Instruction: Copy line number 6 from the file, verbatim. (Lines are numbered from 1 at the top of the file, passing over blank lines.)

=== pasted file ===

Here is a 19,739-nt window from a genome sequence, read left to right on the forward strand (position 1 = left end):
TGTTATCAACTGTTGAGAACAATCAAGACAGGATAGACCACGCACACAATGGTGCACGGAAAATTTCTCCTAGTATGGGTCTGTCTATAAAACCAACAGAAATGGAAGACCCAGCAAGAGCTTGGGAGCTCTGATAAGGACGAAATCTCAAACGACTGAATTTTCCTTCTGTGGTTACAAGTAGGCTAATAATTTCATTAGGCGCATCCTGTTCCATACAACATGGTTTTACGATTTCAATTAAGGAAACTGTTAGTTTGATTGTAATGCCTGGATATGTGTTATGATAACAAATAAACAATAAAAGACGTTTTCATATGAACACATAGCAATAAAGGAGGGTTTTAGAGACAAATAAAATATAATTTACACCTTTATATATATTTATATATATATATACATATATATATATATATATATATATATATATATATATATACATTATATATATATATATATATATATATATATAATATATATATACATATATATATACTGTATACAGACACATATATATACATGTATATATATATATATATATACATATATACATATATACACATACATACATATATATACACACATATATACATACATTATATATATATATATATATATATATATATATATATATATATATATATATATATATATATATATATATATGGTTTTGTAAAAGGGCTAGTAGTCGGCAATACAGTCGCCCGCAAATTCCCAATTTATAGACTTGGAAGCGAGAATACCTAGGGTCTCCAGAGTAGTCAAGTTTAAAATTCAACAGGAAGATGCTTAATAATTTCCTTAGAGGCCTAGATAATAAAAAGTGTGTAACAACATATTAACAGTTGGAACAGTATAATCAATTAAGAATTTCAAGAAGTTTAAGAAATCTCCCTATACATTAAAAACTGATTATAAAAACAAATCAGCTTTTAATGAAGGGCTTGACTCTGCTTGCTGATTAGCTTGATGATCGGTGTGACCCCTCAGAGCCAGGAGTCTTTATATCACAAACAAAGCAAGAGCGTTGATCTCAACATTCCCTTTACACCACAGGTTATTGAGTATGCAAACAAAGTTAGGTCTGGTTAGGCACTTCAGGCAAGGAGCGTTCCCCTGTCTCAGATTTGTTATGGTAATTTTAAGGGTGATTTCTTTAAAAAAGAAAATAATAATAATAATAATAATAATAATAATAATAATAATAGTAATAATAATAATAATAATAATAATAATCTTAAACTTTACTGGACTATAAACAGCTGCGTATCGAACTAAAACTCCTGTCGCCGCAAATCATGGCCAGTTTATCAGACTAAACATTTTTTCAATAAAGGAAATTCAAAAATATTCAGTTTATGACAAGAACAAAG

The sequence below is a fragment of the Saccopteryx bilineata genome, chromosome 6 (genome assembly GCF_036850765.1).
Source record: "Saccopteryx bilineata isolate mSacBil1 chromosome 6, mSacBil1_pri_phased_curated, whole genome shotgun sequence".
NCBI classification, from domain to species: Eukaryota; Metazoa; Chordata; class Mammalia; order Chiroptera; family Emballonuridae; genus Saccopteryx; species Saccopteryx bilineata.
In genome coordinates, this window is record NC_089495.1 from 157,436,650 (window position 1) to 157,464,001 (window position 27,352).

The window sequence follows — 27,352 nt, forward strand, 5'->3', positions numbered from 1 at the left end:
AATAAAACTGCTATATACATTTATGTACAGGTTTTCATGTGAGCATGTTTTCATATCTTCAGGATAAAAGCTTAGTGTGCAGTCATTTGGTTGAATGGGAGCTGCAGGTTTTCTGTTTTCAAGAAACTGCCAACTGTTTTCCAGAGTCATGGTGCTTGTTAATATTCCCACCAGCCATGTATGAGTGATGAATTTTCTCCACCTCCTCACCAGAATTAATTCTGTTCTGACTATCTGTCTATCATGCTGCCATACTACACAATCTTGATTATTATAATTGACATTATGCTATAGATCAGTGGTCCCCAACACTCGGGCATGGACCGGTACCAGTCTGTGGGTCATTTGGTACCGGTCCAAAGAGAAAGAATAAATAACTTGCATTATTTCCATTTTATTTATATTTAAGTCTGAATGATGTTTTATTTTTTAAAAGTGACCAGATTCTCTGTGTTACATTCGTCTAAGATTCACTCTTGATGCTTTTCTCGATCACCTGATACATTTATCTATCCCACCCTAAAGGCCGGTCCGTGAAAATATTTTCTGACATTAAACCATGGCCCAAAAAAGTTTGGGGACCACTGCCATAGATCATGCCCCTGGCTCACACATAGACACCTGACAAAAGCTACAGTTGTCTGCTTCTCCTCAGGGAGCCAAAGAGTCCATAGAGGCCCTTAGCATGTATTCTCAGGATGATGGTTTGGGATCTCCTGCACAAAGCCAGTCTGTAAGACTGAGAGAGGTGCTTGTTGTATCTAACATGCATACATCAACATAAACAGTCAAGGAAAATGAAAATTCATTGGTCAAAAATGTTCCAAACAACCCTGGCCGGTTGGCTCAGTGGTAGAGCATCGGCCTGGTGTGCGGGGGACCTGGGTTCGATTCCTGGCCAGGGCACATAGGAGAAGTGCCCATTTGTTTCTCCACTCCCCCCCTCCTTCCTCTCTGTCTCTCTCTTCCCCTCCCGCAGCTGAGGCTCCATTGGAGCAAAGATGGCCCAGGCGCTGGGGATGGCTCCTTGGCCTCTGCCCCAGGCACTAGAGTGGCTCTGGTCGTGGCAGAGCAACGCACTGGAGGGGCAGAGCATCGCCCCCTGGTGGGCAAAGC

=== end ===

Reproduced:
In genome coordinates, this window is record NC_089495.1 from 157,436,650 (window position 1) to 157,464,001 (window position 27,352).